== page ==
Magnus Berger
Photography by
Chadwick Tyler

Styling by Vanessa Chow at Creative Exchange. Makeup by Chiho Omae. Hair by Shinichi Arima. Photographer’s assistant: Shane Lyons. Stylist’s assistant: Beatriz Stuckenschmidt Maues. 


Originally published in the Fall 2009 issue.

The breakthrough indie pop star’s meteoric rise and hit album instantly made her one to watch. But Lykke Li is wise beyond her years. She’s taking time to plot her next move, and making sure she doesn’t get caught in the typical young artist death trap-the second album. Here she talks about songwriting, the power of performance, and how she predicted her own future in her lyrics.

MAGNUS BERGER: Let’s talk about inspiration.

LYKKE LI: I think all artists are going through the same thing. You have your whole life to do your first album and three months to do your second. The first is made from a very pure place because nobody knows you and you write everything subconsciously. My first was very much about revenge and proving everybody wrong.

Now you’re here in New York. How can you find that pure place with all of these crazy things going on around you?
I’m going through this psychological phase right now, and I spoke to a friend about it the other day and he said, “You have to get back to the reason why you started writing in the first place. You have to be honest, whatever that reason was.” Maybe I have to get back there, but the place where I was when I made the first album was not a happy place. It’s not a positive place.

Do you really think it works to go back and revisit that place, just to put yourself in a situation that is familiar to work from? Considering what you’ve been through in the past few years, you’re not really the same person now as you were then.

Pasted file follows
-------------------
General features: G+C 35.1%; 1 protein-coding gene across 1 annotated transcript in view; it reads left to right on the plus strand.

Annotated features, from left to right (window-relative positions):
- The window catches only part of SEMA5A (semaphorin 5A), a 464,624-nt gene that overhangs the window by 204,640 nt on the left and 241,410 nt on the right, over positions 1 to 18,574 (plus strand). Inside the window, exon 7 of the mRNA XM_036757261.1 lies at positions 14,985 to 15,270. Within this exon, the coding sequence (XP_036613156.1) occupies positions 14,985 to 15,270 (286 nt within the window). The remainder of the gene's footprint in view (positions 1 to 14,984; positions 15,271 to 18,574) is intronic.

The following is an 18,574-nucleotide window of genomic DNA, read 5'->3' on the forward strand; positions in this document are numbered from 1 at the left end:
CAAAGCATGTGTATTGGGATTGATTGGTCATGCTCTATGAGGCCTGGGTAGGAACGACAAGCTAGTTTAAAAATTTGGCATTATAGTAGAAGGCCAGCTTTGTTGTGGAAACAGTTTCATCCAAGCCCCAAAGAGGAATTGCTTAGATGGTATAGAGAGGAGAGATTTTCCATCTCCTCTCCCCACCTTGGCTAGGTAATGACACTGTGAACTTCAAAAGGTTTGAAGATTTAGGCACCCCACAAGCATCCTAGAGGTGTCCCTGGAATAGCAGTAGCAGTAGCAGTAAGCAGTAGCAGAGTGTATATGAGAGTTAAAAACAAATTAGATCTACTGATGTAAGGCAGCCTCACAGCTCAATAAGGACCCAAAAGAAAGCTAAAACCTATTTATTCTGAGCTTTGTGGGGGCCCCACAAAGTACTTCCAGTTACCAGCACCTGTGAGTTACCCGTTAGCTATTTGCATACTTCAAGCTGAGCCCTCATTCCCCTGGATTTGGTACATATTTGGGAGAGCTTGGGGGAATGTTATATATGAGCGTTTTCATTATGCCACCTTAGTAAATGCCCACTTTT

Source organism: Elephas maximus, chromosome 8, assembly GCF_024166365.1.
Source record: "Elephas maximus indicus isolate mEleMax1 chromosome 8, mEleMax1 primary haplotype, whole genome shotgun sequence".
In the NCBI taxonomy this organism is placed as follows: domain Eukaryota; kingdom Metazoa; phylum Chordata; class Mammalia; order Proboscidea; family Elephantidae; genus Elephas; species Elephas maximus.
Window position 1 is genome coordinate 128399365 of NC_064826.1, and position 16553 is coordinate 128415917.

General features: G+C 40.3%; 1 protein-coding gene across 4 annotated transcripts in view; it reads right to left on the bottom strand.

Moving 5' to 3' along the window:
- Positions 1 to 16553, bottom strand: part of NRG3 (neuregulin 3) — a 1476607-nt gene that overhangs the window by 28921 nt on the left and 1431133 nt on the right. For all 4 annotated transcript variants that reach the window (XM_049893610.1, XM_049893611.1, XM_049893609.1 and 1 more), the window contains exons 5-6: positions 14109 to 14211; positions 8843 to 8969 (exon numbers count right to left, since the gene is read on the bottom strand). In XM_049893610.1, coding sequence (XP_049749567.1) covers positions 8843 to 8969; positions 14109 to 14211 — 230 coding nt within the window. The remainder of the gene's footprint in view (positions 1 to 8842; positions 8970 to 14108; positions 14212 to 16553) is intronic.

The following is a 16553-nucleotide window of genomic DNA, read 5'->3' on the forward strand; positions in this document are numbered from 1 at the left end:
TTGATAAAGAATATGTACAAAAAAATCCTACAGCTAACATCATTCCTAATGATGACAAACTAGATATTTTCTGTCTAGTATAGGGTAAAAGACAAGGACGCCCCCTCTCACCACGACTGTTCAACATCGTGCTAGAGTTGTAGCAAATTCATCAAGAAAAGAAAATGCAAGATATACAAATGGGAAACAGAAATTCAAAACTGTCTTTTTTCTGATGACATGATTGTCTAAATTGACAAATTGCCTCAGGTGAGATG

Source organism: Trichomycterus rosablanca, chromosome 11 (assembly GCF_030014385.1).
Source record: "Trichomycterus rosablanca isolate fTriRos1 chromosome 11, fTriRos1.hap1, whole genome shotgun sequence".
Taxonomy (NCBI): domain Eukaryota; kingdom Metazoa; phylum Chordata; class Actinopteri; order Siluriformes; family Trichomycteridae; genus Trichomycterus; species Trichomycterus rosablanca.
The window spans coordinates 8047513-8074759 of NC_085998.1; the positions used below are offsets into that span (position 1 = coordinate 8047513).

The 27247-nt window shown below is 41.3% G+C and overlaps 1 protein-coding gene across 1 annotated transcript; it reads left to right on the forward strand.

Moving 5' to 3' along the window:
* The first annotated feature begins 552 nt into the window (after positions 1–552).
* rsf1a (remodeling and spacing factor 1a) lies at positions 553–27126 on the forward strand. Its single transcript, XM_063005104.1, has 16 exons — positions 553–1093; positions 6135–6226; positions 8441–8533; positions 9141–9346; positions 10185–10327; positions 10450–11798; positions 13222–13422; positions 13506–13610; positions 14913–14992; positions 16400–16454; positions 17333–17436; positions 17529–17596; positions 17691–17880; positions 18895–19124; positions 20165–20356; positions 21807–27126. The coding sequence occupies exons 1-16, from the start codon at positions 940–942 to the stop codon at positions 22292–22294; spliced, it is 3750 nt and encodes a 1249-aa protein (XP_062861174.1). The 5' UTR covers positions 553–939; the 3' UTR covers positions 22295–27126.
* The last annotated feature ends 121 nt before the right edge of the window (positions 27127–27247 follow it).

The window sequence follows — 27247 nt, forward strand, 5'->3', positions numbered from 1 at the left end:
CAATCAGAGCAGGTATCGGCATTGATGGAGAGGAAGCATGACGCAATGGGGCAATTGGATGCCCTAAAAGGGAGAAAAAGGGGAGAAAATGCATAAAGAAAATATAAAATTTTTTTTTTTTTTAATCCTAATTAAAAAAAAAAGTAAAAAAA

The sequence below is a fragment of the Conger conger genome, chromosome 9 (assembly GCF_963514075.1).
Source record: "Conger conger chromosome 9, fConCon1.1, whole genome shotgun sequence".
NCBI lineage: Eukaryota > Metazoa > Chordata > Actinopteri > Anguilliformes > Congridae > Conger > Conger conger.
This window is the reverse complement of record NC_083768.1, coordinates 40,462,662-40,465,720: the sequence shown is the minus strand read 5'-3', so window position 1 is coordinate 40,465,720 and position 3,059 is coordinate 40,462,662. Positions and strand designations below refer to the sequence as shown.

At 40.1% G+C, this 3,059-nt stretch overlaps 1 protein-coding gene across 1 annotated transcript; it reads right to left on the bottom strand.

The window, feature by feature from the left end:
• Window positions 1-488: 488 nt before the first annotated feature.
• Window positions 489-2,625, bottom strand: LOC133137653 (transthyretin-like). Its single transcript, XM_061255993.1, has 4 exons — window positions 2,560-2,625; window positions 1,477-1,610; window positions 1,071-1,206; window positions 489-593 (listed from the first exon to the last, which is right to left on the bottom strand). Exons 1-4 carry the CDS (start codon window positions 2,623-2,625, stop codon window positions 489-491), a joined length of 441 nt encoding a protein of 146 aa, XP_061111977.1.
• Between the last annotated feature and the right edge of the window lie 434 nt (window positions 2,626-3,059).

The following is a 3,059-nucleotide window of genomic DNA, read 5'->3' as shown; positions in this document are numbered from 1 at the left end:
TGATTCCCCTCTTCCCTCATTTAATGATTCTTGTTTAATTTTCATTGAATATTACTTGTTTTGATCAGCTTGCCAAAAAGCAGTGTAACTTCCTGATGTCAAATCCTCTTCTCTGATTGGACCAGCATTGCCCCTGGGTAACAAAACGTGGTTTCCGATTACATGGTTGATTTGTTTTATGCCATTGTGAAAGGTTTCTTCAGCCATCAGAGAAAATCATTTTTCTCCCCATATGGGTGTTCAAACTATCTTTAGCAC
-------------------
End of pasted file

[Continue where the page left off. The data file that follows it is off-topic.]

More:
I know. It’s not as much going back to the same place but rather the same room. I try to watch other artists as well to see what triggers creativity, but everybody is motivated by different things. Though it seems that personal sacrifice is a common thing.

There can be many reasons for creativity. Sometimes it might just be the only therapy that works. For some it’s the success itself that is the driving force. I guess you just have to be honest about your reasons.
I did it because life was so boring. But I love performing, and that is something that I can do better than anything in life. I don’t know anything about relationships, or anything really. I know how to perform, but I can’t always write a song. I think that’s why I keep on touring, because when I’m on stage I’m completely happy. To me that is very pure.

Is there a way you can take that feeling with you as a starting point for writing music?
No, not at all. That’s the problem. My songwriting comes from something that happens in my life. You’re not going to write that in a bar or hotel, and that’s the hard part to deal with. I hope what I’m doing right now is just collecting a lot of information and emotions and stories until I get to that place. I can’t push it out just yet. I think I’ve been breathing out so much energy by performing that now I just need to breathe in for a while.

Just take your time. There’s no rush.
I know. I don’t feel pressure from myself, but I feel it from other people around me. Because getting a record deal can be your kiss of death.

But isn’t that everybody’s problem, that once you’ve reached a certain level of success, or even just a reassurance of what you’re doing,
it can be hard to find that initial motivation again?